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IT Security

Adopting IT Security best practices can keep you safe while using the Internet. Take steps to minimize risks and to protect not only your personal information but also Douglas College’s data.

Passwords

USBs

Wi-Fi

Phishing

 

Tips for online safety

  • Keep your devices updated with the most recent versions of operating systems and antivirus software.
  • Keep your devices and Wi-Fi network password-protected.
  • Use different passwords/passphrases for different websites.
  • Don’t share your College Network Access (CNA) credentials and other passwords.
  • Don't download from suspicious or unknown sources.
  • Don't click links or open attachments without checking whether they're safe. Use VirusTotal, a free antivirus tool, to check the safety of a link.
    NOTE:
     VirusTotal does not guarantee a site’s safety – always use your best judgement
  • Look for website links beginning with https over http. The “s” at the end of https stands for secure, ensuring data is transmitted through secure channels.
    NOTE: This does not mean where your data is going to is safe. Always use your judgement when providing personal or financial information online.
  • Turn off Wi-Fi, Bluetooth, camera and location services on your mobile when not in use.
  • Enable multi-factor authentication for your accounts whenever possible.
  • Delete old, unused software applications from your devices.

By following these tips, you can greatly reduce your cybersecurity risks.

More information can be found on Get Cyber Safe and Tips for Online Safety 2017.


Passwords

Make sure your College password/PIN is at least 10 characters long and uses a combination of at least 3 of the following:

  • lower case letters
  • UPPER CASE LETTERS
  • 1234567890 (numbers)
  • !@#$%^&*()_+=~`. (special characters) 

Passphrase

The best option for a strong password is to create a passphrase instead. Passphrases are sequences of words that may contain mixed case letters, numbers and punctuation. They’re longer than passwords, but easier to remember because you can associate them with a situation that’s familiar to you, e.g., NeverWent2->Bali! or Been.to.Greece.2o04 — these examples would take over 45 thousand years to crack!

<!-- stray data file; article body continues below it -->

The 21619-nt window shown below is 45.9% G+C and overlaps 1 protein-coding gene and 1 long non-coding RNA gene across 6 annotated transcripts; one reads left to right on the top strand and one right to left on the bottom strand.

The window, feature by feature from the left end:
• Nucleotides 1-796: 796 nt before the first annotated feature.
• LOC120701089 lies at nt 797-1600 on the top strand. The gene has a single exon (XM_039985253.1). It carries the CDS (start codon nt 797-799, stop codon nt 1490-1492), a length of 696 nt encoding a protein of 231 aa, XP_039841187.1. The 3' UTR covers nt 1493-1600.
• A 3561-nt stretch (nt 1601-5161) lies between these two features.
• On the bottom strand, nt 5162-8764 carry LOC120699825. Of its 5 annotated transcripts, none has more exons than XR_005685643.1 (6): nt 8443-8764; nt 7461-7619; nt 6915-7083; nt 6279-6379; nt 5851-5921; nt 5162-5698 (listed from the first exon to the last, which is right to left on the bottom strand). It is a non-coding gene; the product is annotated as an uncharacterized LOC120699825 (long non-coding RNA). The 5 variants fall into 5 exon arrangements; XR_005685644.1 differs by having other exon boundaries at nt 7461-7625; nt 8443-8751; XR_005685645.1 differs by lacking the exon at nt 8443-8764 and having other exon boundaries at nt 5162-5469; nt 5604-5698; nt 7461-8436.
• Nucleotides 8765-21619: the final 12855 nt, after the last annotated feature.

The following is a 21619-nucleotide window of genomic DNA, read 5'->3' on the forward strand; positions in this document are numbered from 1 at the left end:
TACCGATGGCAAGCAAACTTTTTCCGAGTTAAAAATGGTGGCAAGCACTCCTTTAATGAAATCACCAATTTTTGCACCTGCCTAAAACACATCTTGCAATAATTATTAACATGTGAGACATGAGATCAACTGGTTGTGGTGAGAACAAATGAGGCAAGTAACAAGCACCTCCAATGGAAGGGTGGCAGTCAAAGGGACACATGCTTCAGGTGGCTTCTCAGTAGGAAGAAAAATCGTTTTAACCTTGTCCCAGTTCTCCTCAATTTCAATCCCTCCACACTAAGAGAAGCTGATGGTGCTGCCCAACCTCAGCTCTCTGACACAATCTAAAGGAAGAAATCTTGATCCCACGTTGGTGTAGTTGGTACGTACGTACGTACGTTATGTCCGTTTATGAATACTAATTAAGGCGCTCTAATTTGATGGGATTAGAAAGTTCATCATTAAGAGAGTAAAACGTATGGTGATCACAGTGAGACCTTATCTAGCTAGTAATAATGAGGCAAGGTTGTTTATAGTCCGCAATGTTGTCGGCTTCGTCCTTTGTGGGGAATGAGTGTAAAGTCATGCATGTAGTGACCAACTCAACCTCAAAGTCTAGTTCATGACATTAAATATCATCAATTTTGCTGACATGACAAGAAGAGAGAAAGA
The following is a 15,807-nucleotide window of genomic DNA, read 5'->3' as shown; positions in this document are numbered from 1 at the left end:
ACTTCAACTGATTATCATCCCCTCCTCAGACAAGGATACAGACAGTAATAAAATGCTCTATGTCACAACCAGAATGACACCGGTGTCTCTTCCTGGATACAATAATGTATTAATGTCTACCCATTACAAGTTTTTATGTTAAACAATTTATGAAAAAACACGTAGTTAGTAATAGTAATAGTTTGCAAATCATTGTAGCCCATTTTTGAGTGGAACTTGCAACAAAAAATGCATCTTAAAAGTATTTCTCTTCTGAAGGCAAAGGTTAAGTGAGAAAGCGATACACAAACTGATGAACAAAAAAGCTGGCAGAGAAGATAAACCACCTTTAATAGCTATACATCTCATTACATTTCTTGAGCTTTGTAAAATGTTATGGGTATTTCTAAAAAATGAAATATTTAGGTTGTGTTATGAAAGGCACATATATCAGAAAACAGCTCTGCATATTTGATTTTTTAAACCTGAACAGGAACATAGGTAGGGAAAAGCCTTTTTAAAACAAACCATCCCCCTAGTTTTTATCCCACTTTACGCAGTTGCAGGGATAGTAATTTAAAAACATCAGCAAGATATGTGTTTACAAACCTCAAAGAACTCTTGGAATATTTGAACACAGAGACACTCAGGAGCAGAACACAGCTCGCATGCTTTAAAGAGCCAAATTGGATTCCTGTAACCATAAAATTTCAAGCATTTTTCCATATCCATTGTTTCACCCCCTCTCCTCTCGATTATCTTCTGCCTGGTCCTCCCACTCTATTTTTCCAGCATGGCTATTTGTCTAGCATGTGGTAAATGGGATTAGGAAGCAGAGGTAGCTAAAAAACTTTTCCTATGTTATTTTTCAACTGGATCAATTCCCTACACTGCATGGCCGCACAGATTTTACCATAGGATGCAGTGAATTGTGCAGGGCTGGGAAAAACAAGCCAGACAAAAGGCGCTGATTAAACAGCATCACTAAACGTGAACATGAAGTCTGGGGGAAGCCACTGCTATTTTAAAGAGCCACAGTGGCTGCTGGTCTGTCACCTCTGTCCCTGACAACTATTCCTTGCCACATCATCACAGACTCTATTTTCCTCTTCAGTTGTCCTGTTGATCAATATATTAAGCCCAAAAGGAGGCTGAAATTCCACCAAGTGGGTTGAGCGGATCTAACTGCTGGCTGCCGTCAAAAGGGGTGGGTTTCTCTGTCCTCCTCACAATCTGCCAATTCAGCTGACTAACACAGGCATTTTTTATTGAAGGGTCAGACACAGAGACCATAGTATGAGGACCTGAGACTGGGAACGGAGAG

Take the Password Test to validate the strength of your password or passphrase.

 

USBs

Found USBs

Found USBs can contain viruses and/or malware; when plugged into a device it can give online attackers access to the College network and to your personal information.

If you find a USB on campus, do not plug it in to your devices, instead turn it into campus security. If you see a USB that isn’t yours plugged in to a desktop, remove the USB and restart the computer. Take all found USBs to campus security.

How to protect your confidential information


Wi-Fi

Open networks leave your data at risk. Connect only to external Wi-Fi networks you trust; never shop or bank on public networks. If you are studying or visiting a partner institution, Douglas students and employees have access to secure, free wi-fi through the Eduroam network.   

 

Phishing

Phishing is a practice used by cybercriminals to trick internet users into revealing confidential information or installing malicious software. Malicious emails may also attempt to blackmail users into paying the criminals a ransom. An attacker’s email may target groups, for example, the college. The email may appear to be coming from a Douglas College account and contains text that appears to be college related. Hackers want you to click a link or open an email attachment that will give them access to your computer and allow them to steal information. They try to convince you to take action immediately.

To identify a phishing email, look for:

  • Poor grammar and spelling, but not always
  • Perfect grammar and spelling, but the content of the message seems odd or out of character for the sender to send
  • A sender with an external email address claiming to be from an internal address
  • Attachments in any format, including visible and invisible images – always ask yourself if you were expecting an email of that nature
  • Urgent or threatening language in the email’s subject line, prompting an action from you

The Most-Clicked Email Subject Lines

  1. Password Check Required Immediately
  2. Security Alert
  3. Change of Password Required Immediately
  4. A Delivery Attempt was made
  5. Urgent press release to all employees

ATTENTION: Douglas College will never ask for passwords by email. If you receive a phishing email in your College email address, don’t click any links or open any attachments. Instead, send a copy to the CEIT Service Desk to report the phishing attempt.

Spam

Spam is the practice of sending unsolicited emails to a large number of recipients who never provided their email addresses to the sender. Some spammers make the “From” field in the email look like it came from your email address to get past spam filters. They want you to click a link to try to sell you products. The best action to take is to delete anything that looks like spam.

 

Questions? Contact the CEIT Service Desk